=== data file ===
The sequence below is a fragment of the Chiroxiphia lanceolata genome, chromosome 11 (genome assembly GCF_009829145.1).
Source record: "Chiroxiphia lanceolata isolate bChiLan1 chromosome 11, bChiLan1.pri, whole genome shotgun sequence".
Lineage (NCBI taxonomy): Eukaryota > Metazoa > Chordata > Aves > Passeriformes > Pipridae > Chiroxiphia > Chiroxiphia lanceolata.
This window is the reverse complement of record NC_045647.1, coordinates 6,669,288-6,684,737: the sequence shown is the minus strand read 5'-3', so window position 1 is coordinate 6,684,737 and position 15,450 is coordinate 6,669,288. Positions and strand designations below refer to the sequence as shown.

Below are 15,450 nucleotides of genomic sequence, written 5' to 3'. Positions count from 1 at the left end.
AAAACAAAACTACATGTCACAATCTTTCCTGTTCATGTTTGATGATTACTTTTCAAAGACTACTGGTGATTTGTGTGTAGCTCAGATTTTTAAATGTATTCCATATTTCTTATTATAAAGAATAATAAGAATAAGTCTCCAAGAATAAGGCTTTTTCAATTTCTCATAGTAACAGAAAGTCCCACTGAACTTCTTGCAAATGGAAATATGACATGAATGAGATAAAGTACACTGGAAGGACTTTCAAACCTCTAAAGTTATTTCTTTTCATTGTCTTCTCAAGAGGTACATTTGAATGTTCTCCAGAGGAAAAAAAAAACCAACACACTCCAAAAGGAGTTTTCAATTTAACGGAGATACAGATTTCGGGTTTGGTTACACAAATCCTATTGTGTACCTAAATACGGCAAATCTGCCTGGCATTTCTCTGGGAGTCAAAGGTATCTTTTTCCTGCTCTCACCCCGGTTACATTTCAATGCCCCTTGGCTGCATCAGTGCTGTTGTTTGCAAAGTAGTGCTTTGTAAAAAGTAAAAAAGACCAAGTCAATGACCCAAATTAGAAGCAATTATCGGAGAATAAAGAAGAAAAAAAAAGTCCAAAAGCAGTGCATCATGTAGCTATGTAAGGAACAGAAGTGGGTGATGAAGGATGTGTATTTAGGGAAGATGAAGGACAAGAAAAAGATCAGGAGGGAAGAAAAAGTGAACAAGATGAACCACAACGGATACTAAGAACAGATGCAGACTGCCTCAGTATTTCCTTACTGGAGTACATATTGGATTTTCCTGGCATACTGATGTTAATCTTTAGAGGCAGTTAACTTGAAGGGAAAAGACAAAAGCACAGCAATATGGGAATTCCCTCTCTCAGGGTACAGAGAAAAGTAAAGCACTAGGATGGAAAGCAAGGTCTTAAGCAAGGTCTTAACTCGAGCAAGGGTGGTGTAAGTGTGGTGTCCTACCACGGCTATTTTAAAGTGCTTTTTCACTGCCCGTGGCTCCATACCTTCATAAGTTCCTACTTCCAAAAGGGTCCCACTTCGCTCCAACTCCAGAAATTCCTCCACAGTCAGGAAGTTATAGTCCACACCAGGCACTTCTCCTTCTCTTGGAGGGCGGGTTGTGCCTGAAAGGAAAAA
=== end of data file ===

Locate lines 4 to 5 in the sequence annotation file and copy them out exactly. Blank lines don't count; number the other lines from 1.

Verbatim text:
This window is the reverse complement of record NC_045647.1, coordinates 6,669,288-6,684,737: the sequence shown is the minus strand read 5'-3', so window position 1 is coordinate 6,684,737 and position 15,450 is coordinate 6,669,288. Positions and strand designations below refer to the sequence as shown.

Below are 15,450 nucleotides of genomic sequence, written 5' to 3'. Positions count from 1 at the left end.